The Dark Side of the Olympics — and How to Fix it
The Olympics is a great athletic event. But it also often features horrible human rights abuses, enormous waste, and propaganda for dictatorships. It doesn't have to be that way.
This week marks the start of the 2018 Winter Olympics in Pyeongchang, South Korea. The Olympic games are a great sports event, featuring amazing athletes. Sadly the games also have a terrible dark side. Most of what I wrote about it in this 2016 post, written at the time of the 2016 Summer Olympics, remains relevant today:
Host cities routinely lose enormous amounts of money on the games, and end up with decaying stadiums that have little or no value. Even worse, governments often forcibly displace large numbers of people from their homes and businesses in order to make room for Olympic venues. Over 1 million people lost their homes for the 2008 Beijing games alone. Brazil has similarly evicted large numbers of people for the currently ongoing Rio Olympics, and even more to build stadiums for the 2014 World Cup. Most of those evicted are the poor and people lacking in political power. The Olympics also often become propaganda showcases for authoritarian regimes, as happened with the 2008 Olympics in China, and the 2014 Winter Olympics in Sochi, Russia….
These problems are not inevitable results of holding a major international sports competition. I outlined some ways to eliminate, or at least cut back on them:
None of this has to happen. We can reform the Olympics to put an end to it. The forcible evictions are perhaps the easiest problem to fix. The International Olympic Committee and the international community more generally should insist that organizers commit to building the necessary venues without forcibly displacing residents. If a city cannot or will not do that, it should not be allowed to host the games. No sports event is worth the forcible displacement of innocent people from their homes.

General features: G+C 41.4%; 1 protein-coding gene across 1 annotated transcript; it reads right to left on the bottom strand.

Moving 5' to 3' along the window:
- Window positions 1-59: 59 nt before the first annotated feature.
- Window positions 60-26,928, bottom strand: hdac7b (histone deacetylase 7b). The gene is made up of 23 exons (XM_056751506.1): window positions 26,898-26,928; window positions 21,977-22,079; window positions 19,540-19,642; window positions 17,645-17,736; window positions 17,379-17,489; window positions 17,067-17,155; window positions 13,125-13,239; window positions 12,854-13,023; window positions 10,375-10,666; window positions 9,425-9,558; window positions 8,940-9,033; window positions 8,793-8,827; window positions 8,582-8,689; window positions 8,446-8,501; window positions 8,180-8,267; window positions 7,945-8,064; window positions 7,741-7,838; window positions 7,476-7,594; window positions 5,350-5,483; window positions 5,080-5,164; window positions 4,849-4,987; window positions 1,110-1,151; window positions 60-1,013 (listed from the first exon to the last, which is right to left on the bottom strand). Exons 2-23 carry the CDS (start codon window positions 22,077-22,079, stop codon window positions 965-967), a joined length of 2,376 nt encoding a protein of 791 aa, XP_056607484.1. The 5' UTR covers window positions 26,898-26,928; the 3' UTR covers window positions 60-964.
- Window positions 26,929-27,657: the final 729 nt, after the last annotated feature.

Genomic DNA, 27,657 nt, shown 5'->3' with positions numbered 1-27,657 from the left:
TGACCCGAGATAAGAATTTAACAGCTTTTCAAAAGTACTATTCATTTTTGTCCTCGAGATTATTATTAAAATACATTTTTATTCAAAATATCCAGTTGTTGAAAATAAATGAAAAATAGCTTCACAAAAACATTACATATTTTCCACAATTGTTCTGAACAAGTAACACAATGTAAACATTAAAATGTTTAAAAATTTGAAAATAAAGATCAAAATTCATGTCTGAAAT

We can also put an end to the economic harm caused by the Olympics by insisting on private funding, instead of government subsidies. The 1984 Los Angeles Olympics, almost the only modern games to avoid massive losses, did so by relying on almost entirely on private funds. Government subsidies for sports facilities have a strong tendency to cause more economic harm than benefit. Private investors have stronger incentives to use resources efficiently, since their own money is at stake. And if they do err, at least the taxpayers won't be left holding the bag.
Finally, we can end the use of the games as propaganda tool for repressive regimes by limiting host rights to liberal democracies. If the IOC again awards the games to authoritarians, the West should boycott. The mere threat of a large-scale boycott might well disincentivize such regimes from trying to host in the first place, and prevent the IOC from awarding them the games if they do bid.
There is even a way that all three problems can be solved simultaneously: instead of rotating to a new city every four years, the summer and winter Olympics can each be held at a permanent host site. That cuts down on construction costs and potential evictions by eliminating the need to build new facilities each time. And it should be possible to find permanent homes that are located in liberal democratic states, thus eliminating the problem of authoritarian propaganda.
Over the last few years, potential host cities have become increasingly reluctant to bid for the Olympics, because of their notorious history of cost overruns. That may force some much-needed fiscal restraint on the notoriously wasteful and corrupt International Olympic Committee. Sadly, less attention has been paid to the other two major flaws of the games: authoritarian propaganda and forcible displacement of local populations. Much remains to be done to banish the dark side of the Olympics and other sports events with similar shortcomings, such as the World Cup.